Home » Bleak Results From Equity in Architecture Survey Fuel Desire for Change
Equity by Design symposium attendees in San Francisco.
A talented colleague of mine went to work for a male starchitect upon graduating from the same Master of Architecture program I attended—a place where women easily comprised 50 percent of any studio. Though the top of her class in school, she was passed over for promotions in her professional life, where less competent male co-workers were readily given “technical” roles as a matter of course. Relegated to working on interiors or presentations, she became pigeonholed while her “technically adept” cohorts advanced into bigger, and better-paying, projects and positions.
This is how it happens. Anecdotes like these snowball into a persistent, and striking, gender inequity within architectural practice, where women comprise only 15-18 percent of AIA members, licensed architects, and senior firm leadership. In 2012 and 2013, recognition of this equity gap fueled two symposiums sponsored by the AIA San Francisco (AIASF). The momentum from both events spurred the creation in 2013 of the Missing 32% Project, a committee spearheaded by Rosa Sheng, senior associate at Bohlin Cywinski Jackson and an AIA San Francisco board member, along with Lilian Asperin-Clyman of WRNS, Saskia Dennis-van Dijl of Cameron MacAllister Group, Helen Wong of AIASF, and Annelise Pitts of Bohlin Cywinski Jackson.
Under Sheng’s leadership, one of the committee’s largest undertakings has been the Equity in Architecture Survey. With 2,289 respondents, it is the largest known grassroots architectural survey to date. Sheng harnessed Mills College Associate Professor of Economics Eirik Evenhouse to lead the data analysis, with help from students Ruohnan Hu and Jesseca Reddell. The results, and the challenges they raise, were the focus of the sold-out Equity by Design Symposium on October 18 in San Francisco.
With more than 250 attendees and eight back-to-back presentations and work sessions, it was a day of solidarity and dedication. Shared stories revealed unsung heroes such as Pamela Tang, who left the profession to raise four children before returning in 2012 as her youngest left for college. MIT-trained in architecture and engineering, Tang virtually started over, learning Autocad and Revit while completing her licensing exams. Elizabeth Chu Richter shares a similar story, returning after a 12-year leave to complete her IDP, ARE, and licensure process. She is now the 2015 AIA National President Elect.
Unfortunately, Tang and Richter are the exception rather than the rule, as the survey suggests. The overall question it begs is why more women don’t remain, and advance, in architectural practice? While the highest percentage of male survey respondents were principals or partners, the highest percentage of female respondents were designers or interns. When broken down by years of professional experience, the percentage of men and women in leadership and principal positions is relatively equal—until a dramatic gap emerges around the 10-15-year mark. This points to a life cycle “pinch point” for women during the child-rearing years. It’s also when the gap between male and female salaries widens to about $15,000 (in favor of men). These statistics paint a disheartening picture, not only for women but also for the profession at large: just when female practitioners are becoming seasoned with experience and expertise, the profession becomes unable to adequately retain and remunerate them.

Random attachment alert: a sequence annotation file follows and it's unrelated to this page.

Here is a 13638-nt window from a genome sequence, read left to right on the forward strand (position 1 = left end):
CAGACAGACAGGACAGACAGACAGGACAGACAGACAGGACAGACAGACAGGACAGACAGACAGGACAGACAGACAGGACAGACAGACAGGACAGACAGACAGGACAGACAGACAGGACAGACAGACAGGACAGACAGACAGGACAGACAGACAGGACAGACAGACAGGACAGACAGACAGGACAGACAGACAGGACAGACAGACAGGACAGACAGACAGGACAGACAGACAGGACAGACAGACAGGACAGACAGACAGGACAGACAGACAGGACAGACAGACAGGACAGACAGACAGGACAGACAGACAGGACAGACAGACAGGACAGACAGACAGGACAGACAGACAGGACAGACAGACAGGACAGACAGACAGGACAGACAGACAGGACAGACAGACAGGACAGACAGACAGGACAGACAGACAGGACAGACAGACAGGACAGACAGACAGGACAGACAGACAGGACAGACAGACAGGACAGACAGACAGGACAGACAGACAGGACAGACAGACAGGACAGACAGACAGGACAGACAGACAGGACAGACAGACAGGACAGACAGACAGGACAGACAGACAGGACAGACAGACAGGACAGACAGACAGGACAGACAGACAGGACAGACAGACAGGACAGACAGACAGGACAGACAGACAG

Symposium workshops addressed possible solutions to this trend, including flexible work modes, ARE reform, and sole proprietorships. In the end, attendees, poignantly addressed as the “surviving” 18%, were encouraged to advocate for change. What might this look like, in concrete terms? The first step, according to Arup’s Aidan Hughes, is to confront, and name, implicit bias in the workplace. Though this creates discomfort in an era where the taboo of flagrant discrimination leads to reticence and false consciousness, it’s a place where firm leadership can effectively set a tone of forthrightness and accountability. Another step might be to carry the Missing 32% Project from San Francisco to other parts of the country, establishing local resources for firms seeking guidance.
The most important, and perhaps most difficult, step is to acknowledge that many of the challenges—long, inflexible hours, underpayment, and an arduous licensure process—remain endemic to the profession. Women are affected more dramatically, but regardless of gender we’re all trained and encouraged in school to practice extreme self-deprivation. And while the studio years might be a unique time to embrace this creative insanity, this culture hardly dies after graduation, whereupon bosses and clients replace critics, and lack of compensation replaces lack of sleep. Survey says: no one is happy about this state of affairs, given that a bleak 28 percent of female and 41 percent of male survey respondents are currently satisfied with their work and are not looking for other opportunities. Quantifying this, and worrying about it, is a start. But the profession’s long-term cultural relevance demands that equity, achieved through attraction and retention of diverse talent, is not only a matter of fairness but of necessary evolution.
Yuki Bowman practices architecture in San Francisco, and is a design writer, editor, and co-founder of tracesf.com.
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